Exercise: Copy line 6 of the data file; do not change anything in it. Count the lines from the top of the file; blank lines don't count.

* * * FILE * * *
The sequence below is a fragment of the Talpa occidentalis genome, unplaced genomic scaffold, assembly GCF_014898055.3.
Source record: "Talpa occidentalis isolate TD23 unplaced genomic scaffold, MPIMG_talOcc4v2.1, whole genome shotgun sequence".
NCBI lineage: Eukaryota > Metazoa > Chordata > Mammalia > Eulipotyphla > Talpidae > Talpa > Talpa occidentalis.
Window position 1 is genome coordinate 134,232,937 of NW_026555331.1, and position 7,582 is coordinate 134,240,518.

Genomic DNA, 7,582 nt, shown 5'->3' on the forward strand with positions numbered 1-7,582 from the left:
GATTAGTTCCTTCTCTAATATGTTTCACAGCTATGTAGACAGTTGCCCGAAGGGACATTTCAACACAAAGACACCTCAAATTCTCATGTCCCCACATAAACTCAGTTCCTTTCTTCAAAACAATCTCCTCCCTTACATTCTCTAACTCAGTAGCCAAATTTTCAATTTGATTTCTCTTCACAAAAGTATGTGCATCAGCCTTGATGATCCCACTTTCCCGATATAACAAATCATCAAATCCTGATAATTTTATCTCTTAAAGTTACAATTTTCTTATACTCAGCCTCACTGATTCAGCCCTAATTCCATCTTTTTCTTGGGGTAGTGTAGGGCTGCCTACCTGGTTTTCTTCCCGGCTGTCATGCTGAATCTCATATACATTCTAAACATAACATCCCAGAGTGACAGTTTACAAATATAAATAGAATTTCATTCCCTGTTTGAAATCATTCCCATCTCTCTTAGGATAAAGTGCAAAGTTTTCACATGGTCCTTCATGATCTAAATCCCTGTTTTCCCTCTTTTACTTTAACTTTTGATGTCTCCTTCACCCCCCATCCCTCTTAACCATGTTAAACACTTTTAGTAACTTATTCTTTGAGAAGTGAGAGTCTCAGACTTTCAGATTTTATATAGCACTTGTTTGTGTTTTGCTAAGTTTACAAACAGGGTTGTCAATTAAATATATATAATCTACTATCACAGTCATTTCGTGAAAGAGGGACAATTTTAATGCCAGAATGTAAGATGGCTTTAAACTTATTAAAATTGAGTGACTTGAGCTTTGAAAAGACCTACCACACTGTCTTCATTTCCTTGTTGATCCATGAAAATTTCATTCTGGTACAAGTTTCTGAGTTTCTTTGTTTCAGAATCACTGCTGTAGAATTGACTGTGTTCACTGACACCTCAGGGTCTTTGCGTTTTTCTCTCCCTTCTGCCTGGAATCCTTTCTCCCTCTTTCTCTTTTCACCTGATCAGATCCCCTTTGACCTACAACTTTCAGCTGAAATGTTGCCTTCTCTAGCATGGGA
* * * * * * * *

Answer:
GATTAGTTCCTTCTCTAATATGTTTCACAGCTATGTAGACAGTTGCCCGAAGGGACATTTCAACACAAAGACACCTCAAATTCTCATGTCCCCACATAAACTCAGTTCCTTTCTTCAAAACAATCTCCTCCCTTACATTCTCTAACTCAGTAGCCAAATTTTCAATTTGATTTCTCTTCACAAAAGTATGTGCATCAGCCTTGATGATCCCACTTTCCCGATATAACAAATCATCAAATCCTGATAATTTTATCTCTTAAAGTTACAATTTTCTTATACTCAGCCTCACTGATTCAGCCCTAATTCCATCTTTTTCTTGGGGTAGTGTAGGGCTGCCTACCTGGTTTTCTTCCCGGCTGTCATGCTGAATCTCATATACATTCTAAACATAACATCCCAGAGTGACAGTTTACAAATATAAATAGAATTTCATTCCCTGTTTGAAATCATTCCCATCTCTCTTAGGATAAAGTGCAAAGTTTTCACATGGTCCTTCATGATCTAAATCCCTGTTTTCCCTCTTTTACTTTAACTTTTGATGTCTCCTTCACCCCCCATCCCTCTTAACCATGTTAAACACTTTTAGTAACTTATTCTTTGAGAAGTGAGAGTCTCAGACTTTCAGATTTTATATAGCACTTGTTTGTGTTTTGCTAAGTTTACAAACAGGGTTGTCAATTAAATATATATAATCTACTATCACAGTCATTTCGTGAAAGAGGGACAATTTTAATGCCAGAATGTAAGATGGCTTTAAACTTATTAAAATTGAGTGACTTGAGCTTTGAAAAGACCTACCACACTGTCTTCATTTCCTTGTTGATCCATGAAAATTTCATTCTGGTACAAGTTTCTGAGTTTCTTTGTTTCAGAATCACTGCTGTAGAATTGACTGTGTTCACTGACACCTCAGGGTCTTTGCGTTTTTCTCTCCCTTCTGCCTGGAATCCTTTCTCCCTCTTTCTCTTTTCACCTGATCAGATCCCCTTTGACCTACAACTTTCAGCTGAAATGTTGCCTTCTCTAGCATGGGA